Wilder, 43, grew up solidly middle class, the son of a newspaper editor and a college administrator. Now the single parent of a 15-year-old, he has managed to keep his son in cleats and baseball camps, but thoughts of dying poor have crept into his mind. All his savings are gone.
“It’s definitely harder for black people to get jobs,” Wilder says. “With the economy as bad as it is, people are hiring nephews and family friends and friends of friends. It’s hard for black people to break that cycle. We don’t own or even run the big companies.”
“It’s hard to keep jobs as well, because they’re gonna ‘last hired/first fired’ you,” he adds.
Wilder isn’t giving up on finding a job in his field, “but I should.”
“I call everyone. I send resumes. It is extremely rare that I get a call back,” he says. “When I was growing up, I never imagined there would be a time when I was out of work for three years.”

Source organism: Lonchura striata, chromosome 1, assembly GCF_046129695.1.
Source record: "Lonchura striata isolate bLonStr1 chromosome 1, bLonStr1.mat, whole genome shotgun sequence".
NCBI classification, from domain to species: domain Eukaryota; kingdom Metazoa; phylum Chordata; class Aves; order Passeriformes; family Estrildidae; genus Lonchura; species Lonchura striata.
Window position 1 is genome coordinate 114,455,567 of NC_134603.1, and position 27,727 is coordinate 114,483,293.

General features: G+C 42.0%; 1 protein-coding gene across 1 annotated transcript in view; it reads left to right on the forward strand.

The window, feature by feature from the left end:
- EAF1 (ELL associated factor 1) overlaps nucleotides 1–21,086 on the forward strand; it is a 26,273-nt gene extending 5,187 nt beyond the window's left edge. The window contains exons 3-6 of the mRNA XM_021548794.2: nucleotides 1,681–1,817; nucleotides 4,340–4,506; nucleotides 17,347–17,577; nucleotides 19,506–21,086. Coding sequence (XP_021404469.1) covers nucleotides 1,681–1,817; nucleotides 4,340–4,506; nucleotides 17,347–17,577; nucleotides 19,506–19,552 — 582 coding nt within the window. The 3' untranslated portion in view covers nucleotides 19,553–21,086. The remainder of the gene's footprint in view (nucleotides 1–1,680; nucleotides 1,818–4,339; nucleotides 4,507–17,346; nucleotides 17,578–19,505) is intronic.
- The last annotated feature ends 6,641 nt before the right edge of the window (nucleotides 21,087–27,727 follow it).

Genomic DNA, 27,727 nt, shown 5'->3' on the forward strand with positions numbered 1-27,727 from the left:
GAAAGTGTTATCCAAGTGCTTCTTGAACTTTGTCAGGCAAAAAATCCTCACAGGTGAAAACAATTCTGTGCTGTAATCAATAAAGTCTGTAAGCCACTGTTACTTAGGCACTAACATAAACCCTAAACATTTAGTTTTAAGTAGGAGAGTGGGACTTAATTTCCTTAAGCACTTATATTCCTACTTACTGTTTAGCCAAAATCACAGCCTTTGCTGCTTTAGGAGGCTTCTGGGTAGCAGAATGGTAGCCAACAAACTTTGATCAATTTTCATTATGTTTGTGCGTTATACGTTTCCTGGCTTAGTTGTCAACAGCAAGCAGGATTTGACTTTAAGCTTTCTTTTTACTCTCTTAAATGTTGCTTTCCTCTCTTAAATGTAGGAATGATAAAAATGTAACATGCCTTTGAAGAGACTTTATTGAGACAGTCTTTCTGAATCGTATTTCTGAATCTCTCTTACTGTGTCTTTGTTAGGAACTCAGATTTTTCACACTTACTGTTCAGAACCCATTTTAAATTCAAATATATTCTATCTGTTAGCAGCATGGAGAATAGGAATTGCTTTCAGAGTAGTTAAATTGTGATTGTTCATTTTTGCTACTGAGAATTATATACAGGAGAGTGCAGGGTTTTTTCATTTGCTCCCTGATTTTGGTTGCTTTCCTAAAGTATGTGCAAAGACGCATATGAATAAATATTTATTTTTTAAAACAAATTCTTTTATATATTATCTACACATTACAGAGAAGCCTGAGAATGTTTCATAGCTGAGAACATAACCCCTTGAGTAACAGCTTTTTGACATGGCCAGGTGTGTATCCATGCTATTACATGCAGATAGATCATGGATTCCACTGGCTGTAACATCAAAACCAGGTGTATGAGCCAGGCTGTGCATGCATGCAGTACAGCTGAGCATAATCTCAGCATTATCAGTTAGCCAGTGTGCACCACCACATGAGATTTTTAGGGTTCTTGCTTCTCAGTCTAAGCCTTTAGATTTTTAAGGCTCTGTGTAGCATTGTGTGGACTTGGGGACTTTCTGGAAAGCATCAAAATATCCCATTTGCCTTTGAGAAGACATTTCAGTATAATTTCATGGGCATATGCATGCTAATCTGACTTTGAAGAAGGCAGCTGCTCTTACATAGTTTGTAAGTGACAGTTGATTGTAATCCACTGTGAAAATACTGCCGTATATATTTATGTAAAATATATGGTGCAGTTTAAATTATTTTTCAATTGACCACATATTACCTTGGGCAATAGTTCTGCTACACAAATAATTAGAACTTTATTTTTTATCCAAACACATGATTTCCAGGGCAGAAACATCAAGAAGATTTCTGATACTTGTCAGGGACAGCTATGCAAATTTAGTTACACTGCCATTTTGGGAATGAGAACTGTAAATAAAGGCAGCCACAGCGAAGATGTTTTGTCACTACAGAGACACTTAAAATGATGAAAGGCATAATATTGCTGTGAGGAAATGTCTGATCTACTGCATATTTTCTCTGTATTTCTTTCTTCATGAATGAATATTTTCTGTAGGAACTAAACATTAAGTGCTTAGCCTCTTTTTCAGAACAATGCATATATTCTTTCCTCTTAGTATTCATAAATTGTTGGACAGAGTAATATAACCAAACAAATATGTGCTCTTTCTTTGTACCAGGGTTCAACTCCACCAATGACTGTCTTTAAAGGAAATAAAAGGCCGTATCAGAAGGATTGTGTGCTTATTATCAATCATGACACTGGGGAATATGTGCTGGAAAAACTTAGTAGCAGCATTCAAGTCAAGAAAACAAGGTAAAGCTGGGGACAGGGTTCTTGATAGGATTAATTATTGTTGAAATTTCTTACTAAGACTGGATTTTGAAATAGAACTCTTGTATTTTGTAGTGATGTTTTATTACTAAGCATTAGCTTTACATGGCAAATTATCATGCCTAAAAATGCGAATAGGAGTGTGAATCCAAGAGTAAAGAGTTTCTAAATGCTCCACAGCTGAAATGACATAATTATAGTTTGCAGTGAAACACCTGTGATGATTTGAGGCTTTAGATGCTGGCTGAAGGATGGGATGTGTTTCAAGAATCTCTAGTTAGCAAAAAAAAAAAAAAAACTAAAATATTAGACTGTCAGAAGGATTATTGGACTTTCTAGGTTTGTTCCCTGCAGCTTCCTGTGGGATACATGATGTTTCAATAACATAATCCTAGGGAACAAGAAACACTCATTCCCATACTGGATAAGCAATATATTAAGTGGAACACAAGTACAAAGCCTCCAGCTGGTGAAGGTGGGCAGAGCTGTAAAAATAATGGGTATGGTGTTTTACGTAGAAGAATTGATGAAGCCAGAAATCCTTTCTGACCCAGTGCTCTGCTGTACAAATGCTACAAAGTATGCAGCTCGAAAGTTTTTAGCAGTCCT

College-educated blacks fared worse than their white counterparts in the recession. In 2007, unemployment for college-educated whites was 1.8 percent; for college-educated blacks it was 2.7 percent. Now, the college-educated unemployment rate is 3.9 percent for whites and 7 percent for blacks.
“I’ve definitely played by the rules,” Wilder says.
He is not desperate enough to break the law, but “I see why people become drug dealers.”
Horace Davis did become a drug dealer. He illustrates another dimension of the recession’s impact on blacks: While law-abiding folks are falling out of the middle class, those who got in trouble with the law are further than ever from a second chance.
After serving four years for drug trafficking, Davis walked out of prison into the middle of the recession in 2008. “I thought to myself, I’m older, I need to get a job, move on. The dope game was dead to me,” Davis says, sitting on a concrete porch in an Asheville, North Carolina, housing project.